Let. Go. What images do these two words conjure up? 

A red balloon drifting up and away. A dry, golden leaf falling from a tree. A glittery trapeze artist high above a crowd preparing to release the hands of her partner. A bird flying away from it’s open cage door. 

The idea of letting go can have many different definitions depending on the context. To relinquish, release, surrender, and set free or become free from, are all concepts associated with letting go. The implication is that the opposite—a withholding, holding on, or grasping—may be having an undesirable impact. What do we tend to hold on to? Something familiar, stable, and predictable? Something from our past? A relationship, expectations, patterns of thought, beliefs, or behavior? Perhaps stories we’ve been told or assumptions we’ve made? Or something more tangible like a job, a house, our prized possessions, or an old pair of worn and comfy slippers? 

At times letting go may feel liberating. Other times it feels scary and involves considerable risk. It can be associated with fear… fear of the unknown, fear of loss, fear of powerlessness, fear of separation, fear of losing control. Letting go is a challenging skill which requires discernment, courage, and trust. Many of us have experienced holding on in a way that keeps us stuck or feels grasping, striving, and desperate. We may have held on to something at our own expense, to the point we end up exhausted and diminished. What causes us to hold on or hold back, and what might give us the confidence to let go?

Mary Ainsworth, a developmental psychologist and attachment theorist, conducted a famous study in the 1960s where she observed children’s interactions with their mothers in “strange situations.”  Through her research, she determined that children can be either securely attached or insecurely attached.  Security refers to a child’s ability to interact with new people and explore the world (aka “strange situations”) with curiosity, then return to a source of safety and familiarity with confidence in knowing s/he will be met and embraced. Insecurity, on the other hand, happens when as children, we lack a basic sense of safety in our primary relationship, and as a result are unable to explore and experience the outside world in a healthy way. Essentially, when we establish a secure base (or one is established for us) we are better able to let go, to venture out, and to explore the unknown while maintaining connection to a sense of security.

According to the earlier understanding of attachment theory, our sense of security may begin with our earliest and most primal relationship. However, the field of attachment theory has continued to evolve, and more recent research suggests we have many opportunities throughout our lives to reestablish a sense of security in different ways. Cultivating relationships with others, for example can be a tremendously healing process, resulting in new connections in our brain and an enhanced sense of safety in the world. Creating a renewed relationship with ourselves can also promote more authentic self-confidence and the peace of mind that accompanies it. Even nurturing more acceptance and trust beyond ourselves may allow us to operate from a place of security which results in our ability to know what and when to let go.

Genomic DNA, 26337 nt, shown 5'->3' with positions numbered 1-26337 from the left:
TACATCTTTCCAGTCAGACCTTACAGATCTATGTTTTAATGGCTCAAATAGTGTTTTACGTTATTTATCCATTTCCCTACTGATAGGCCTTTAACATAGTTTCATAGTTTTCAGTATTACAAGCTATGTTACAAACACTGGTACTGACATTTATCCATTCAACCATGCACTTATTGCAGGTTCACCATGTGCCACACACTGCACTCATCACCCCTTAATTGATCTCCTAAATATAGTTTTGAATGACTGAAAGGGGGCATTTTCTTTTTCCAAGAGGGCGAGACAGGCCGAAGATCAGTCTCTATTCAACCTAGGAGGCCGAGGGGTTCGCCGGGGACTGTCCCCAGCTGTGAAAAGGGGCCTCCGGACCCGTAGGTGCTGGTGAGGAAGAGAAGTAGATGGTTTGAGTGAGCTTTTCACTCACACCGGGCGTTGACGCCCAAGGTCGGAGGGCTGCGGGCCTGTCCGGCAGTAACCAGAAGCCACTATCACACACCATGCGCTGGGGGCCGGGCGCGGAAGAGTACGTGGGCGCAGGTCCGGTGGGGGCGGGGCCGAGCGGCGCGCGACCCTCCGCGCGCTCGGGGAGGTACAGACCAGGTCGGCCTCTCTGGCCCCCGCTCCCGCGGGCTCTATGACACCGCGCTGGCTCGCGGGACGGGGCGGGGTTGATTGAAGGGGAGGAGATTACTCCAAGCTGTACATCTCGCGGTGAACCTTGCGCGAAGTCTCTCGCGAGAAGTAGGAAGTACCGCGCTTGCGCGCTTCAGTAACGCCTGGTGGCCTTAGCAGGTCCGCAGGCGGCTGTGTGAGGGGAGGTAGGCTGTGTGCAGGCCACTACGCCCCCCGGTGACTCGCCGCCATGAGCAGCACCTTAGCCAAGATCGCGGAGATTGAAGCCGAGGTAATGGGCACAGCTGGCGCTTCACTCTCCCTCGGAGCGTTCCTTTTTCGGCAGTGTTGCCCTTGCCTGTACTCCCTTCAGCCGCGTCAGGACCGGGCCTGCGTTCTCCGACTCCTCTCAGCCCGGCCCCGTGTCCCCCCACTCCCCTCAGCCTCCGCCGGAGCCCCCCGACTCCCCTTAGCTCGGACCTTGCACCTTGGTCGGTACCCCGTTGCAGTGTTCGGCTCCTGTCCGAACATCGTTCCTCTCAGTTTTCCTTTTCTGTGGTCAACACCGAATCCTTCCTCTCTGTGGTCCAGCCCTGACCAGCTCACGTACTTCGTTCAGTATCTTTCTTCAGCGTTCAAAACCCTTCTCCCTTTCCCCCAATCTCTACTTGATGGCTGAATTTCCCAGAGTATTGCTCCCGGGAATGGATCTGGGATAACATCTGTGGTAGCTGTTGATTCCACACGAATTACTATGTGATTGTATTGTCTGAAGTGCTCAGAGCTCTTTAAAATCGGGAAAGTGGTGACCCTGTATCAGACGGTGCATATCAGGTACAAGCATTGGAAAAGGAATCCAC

We all encounter moments in our lives when we must find a way to let go. We may be forced to relinquish certain people or relationships. We may be challenged to release our expectations, disappointment, resentment, or guilt. We may decide to resign certain narratives or stories entrapping us, and choose to set ourselves free from what no longer fits for us. We may realize it’s time to surrender the thought or behavior patterns which keep us down and hold us back. We may have to let go of what feels familiar and safe and predictable, so we can step into the potential of the unknown.

There is no instruction manual or guidebook for how to let go, though some may try. A concrete right or wrong way for how to let go does not exist. We each reach that point in our own time and have to discover our own way of letting go. However, in order to embark on this process, and to be willing to accept the risks which come with it, we must create our own secure base from which to begin. The security which comes from our relationships with others, our relationship with ourselves, or our relationship with something greater allows us to access the confidence required to truly let go. This secure base, whatever its source, offers a sense of safety that provides us with a profound assurance, acceptance, and trust.

It is said, “We cannot direct the winds, but we can adjust the sails.” Unable to direct the winds, the circumstances, or the decisions of others, we can choose to let go of our futile and ineffective attempts. We can surrender our delusion of control over external variables, relinquish our tight grasp of what feels familiar, and release the thoughts and feelings which may sabotage our process. In letting go, we have the opportunity to strengthen our sense of trust and discover a peaceful place of acceptance. We can adjust the sails of our heart and mind, close our eyes, take a deep breath, open up into the realm of possibility, and let go…